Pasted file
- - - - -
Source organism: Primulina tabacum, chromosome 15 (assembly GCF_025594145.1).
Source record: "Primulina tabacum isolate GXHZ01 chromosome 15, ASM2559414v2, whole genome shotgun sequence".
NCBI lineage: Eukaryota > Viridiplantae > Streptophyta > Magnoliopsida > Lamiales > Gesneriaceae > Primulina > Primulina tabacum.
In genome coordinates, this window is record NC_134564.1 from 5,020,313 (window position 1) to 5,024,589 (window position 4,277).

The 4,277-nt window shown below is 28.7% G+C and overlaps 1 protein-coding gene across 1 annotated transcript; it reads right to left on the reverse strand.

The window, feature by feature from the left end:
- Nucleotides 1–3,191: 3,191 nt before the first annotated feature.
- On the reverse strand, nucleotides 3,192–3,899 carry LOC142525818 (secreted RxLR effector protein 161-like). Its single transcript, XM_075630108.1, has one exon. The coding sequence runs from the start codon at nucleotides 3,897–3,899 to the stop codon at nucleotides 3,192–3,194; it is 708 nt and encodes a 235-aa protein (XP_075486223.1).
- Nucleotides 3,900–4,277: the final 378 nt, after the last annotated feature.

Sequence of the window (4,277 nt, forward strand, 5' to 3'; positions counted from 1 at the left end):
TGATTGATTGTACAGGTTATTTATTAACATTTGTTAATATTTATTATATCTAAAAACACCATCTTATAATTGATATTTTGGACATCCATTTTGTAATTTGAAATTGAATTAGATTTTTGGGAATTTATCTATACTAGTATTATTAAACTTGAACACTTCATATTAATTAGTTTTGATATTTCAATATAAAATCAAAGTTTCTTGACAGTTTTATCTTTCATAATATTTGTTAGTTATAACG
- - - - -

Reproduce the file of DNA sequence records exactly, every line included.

Source organism: Primulina tabacum, chromosome 15 (assembly GCF_025594145.1).
Source record: "Primulina tabacum isolate GXHZ01 chromosome 15, ASM2559414v2, whole genome shotgun sequence".
NCBI lineage: Eukaryota > Viridiplantae > Streptophyta > Magnoliopsida > Lamiales > Gesneriaceae > Primulina > Primulina tabacum.
In genome coordinates, this window is record NC_134564.1 from 5,020,313 (window position 1) to 5,024,589 (window position 4,277).

The 4,277-nt window shown below is 28.7% G+C and overlaps 1 protein-coding gene across 1 annotated transcript; it reads right to left on the reverse strand.

The window, feature by feature from the left end:
- Nucleotides 1–3,191: 3,191 nt before the first annotated feature.
- On the reverse strand, nucleotides 3,192–3,899 carry LOC142525818 (secreted RxLR effector protein 161-like). Its single transcript, XM_075630108.1, has one exon. The coding sequence runs from the start codon at nucleotides 3,897–3,899 to the stop codon at nucleotides 3,192–3,194; it is 708 nt and encodes a 235-aa protein (XP_075486223.1).
- Nucleotides 3,900–4,277: the final 378 nt, after the last annotated feature.

Sequence of the window (4,277 nt, forward strand, 5' to 3'; positions counted from 1 at the left end):
TGATTGATTGTACAGGTTATTTATTAACATTTGTTAATATTTATTATATCTAAAAACACCATCTTATAATTGATATTTTGGACATCCATTTTGTAATTTGAAATTGAATTAGATTTTTGGGAATTTATCTATACTAGTATTATTAAACTTGAACACTTCATATTAATTAGTTTTGATATTTCAATATAAAATCAAAGTTTCTTGACAGTTTTATCTTTCATAATATTTGTTAGTTATAACG